It's a point echoed by Kothary: "Internal hard drives have not hit the dizzy heights of desktop hard drives and this has given a massive boost to sales of external hard drives. The growth in consumers carrying their libraries of music, pictures and film content is very visible."

However, laptops aren't the only devices having an impact on the storage market; netbooks are also having a profound effect: "The majority of netbooks have a solid state disk installed as standard, and this is helping to drive down the cost of this type of storage down," states Tatham. However, because of their relatively small size, they too are driving demand for portable storage: "The predominance of portable computing means that portable storage is also required."

However, less portable storage is also on the rise: "Home storage servers that store/back-up home PCs wirelessly are increasingly popular now that home users are moving increasingly to laptops and other portable devices," he continues.

It isn't just external storage that is on the increase, either. There has been a marked rise in demand for internal storage of various types, as VIP's storage product manager Darren Jackson explains: "Demand for both internal storage for upgraders and external 2.5-inch drives has increased throughout the year."

CCI Distribution product manager Simon Atkinson agrees: "We have seen a big increase in demand for 2.5-inch hard drive sales and we expect this to continue throughout 2009."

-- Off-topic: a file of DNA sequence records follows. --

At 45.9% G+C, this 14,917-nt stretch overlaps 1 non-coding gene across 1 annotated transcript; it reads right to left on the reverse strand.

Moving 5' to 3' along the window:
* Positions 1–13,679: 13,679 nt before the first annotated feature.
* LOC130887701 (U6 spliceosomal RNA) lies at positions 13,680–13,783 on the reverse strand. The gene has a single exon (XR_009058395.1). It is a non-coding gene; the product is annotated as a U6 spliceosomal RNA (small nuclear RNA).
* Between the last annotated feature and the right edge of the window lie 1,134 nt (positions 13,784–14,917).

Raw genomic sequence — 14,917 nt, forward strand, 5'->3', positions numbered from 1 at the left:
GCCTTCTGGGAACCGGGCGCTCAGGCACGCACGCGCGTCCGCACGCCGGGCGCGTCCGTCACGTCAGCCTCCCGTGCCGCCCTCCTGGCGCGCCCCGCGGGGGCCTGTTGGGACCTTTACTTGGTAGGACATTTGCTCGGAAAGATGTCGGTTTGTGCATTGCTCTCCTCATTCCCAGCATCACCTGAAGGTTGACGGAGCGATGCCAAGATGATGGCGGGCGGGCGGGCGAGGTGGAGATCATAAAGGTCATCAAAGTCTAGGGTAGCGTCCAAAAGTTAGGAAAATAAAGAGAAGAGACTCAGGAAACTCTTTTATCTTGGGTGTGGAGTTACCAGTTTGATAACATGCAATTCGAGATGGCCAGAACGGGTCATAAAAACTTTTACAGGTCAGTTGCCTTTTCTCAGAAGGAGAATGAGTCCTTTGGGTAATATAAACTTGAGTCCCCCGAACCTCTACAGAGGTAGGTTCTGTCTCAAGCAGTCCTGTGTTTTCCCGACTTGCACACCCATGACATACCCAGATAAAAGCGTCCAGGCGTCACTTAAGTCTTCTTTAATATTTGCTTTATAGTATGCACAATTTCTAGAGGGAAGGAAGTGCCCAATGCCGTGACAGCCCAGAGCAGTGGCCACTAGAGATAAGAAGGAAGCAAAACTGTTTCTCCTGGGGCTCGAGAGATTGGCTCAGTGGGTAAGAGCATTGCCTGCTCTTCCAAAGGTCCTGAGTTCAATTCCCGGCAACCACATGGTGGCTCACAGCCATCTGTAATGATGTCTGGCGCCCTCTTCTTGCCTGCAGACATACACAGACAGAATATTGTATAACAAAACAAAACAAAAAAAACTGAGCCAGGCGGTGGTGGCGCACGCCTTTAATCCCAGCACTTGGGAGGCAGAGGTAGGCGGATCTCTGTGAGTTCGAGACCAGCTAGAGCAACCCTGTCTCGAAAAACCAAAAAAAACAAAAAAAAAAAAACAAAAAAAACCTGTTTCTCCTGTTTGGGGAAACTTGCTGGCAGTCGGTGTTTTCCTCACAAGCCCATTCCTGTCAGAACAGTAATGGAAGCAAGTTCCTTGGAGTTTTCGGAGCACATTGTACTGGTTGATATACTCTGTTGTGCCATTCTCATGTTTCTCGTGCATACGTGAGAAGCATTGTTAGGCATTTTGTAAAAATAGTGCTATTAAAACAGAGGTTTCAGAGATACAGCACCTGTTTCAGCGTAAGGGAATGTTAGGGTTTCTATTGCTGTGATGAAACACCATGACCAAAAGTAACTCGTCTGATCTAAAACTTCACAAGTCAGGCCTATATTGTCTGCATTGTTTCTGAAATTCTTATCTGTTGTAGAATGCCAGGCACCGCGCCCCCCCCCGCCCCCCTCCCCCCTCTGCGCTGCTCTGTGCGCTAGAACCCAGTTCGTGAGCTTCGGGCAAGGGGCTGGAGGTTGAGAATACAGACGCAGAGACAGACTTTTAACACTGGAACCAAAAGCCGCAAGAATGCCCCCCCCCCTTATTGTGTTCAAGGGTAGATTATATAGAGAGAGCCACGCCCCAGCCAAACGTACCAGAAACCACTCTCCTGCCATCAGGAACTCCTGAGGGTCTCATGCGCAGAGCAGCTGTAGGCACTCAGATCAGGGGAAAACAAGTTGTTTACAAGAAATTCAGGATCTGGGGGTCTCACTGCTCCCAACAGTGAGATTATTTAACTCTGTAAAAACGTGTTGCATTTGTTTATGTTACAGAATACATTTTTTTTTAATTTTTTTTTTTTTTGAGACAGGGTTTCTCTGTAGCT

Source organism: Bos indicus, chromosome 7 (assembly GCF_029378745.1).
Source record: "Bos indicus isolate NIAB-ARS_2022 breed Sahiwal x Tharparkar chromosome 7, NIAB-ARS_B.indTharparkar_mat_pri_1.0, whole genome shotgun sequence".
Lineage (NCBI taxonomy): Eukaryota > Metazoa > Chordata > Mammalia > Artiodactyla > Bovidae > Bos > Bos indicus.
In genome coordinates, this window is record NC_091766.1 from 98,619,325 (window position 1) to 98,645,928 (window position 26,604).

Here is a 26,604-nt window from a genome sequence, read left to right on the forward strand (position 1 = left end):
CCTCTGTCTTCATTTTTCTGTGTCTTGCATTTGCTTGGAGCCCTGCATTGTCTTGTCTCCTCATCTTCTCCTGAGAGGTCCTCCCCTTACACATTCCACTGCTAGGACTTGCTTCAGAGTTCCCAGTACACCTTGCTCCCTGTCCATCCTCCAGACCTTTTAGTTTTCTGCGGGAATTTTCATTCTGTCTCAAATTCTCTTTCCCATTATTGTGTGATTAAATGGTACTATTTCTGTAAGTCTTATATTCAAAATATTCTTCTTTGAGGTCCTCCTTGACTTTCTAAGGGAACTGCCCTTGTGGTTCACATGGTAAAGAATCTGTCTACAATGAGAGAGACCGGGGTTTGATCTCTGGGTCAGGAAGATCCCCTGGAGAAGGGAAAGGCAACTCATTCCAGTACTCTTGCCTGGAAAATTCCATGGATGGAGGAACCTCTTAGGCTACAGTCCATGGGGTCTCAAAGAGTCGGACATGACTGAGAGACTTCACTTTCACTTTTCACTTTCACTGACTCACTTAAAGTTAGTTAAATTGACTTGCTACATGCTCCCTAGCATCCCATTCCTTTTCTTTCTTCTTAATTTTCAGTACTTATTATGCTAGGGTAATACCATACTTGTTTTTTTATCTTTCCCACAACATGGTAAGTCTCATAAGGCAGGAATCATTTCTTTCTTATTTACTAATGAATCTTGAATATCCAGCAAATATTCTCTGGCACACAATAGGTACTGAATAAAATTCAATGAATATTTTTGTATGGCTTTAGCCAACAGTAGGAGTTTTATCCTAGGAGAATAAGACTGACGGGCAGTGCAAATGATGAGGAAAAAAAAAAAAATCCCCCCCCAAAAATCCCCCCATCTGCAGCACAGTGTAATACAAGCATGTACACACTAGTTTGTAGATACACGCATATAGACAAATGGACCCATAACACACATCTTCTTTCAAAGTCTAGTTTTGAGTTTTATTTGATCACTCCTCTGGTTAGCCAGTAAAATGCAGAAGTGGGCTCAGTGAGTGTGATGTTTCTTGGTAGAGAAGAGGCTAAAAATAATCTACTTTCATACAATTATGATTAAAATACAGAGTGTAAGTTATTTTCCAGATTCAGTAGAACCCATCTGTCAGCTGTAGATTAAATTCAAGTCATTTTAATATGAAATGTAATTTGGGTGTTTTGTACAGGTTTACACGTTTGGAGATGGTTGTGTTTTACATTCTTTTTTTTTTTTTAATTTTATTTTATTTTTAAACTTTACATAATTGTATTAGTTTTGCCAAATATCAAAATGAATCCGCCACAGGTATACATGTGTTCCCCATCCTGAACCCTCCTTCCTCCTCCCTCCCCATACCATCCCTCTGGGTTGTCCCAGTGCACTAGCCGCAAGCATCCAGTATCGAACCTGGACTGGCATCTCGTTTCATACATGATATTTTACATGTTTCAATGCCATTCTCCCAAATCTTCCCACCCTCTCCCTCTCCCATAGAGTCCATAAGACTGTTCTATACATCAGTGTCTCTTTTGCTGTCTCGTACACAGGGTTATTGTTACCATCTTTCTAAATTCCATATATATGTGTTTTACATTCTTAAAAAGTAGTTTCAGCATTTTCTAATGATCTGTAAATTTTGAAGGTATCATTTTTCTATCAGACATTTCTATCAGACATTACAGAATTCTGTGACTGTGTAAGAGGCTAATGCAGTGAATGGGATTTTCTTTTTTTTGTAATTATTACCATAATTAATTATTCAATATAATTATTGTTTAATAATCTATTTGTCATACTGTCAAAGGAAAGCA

However, Kothary warns that internal storage in laptops poses a different set of issues to that of desktops. "The skill set of upgrading laptop hard drives is a lot more complex and intimidating for users, and there may also be warranty issues from the manufacturers."

When it comes to this Christmas, and what the hot product will be, almost everyone was in agreement: larger capacity in a smaller form factor. "Small 2.5-inch external hard drives to go alongside the small netbooks and laptops should do well this Christmas," reckons Atkinson.

Jackon similarly says: "320GB 2.5- inch external drives, along with 500GB and 1TB 2.5-inch internal drives are going to be the big products this Christmas. 3.5-inch hard drives, such as 500GB models, will also do extremely well."

It's not just hard disks that will do well this festive season, according to Kothary. "While high capacity and very consumer friendly external hard drives, such as those that allow customers to back-up, archive and share content at the touch of a button, will do very well, SSDs will also start to make a big impact."

Indeed, there is serious potential to make a nice margin from these products. "Any sales of laptops should see accessory sales as natural," argues Atkinson. "Somewhere between 15 per cent and 20 per cent of the laptop's value should be sold in accessories, and of that, storage for backup should be the most obvious angle to take."

However, hard drives aren't the only thing to consider. With increasing numbers of laptops, such as Apple's MacBook Air and the Samsung X360, being sold without an optical drive, there is a rapidly growing market to supply customers with external disc drives.

"As optical drives are increasingly absent in some notebooks and all netbooks, slimline optical drives should also sell, as the demand for reading and writing discs remains popular," says Atkinson.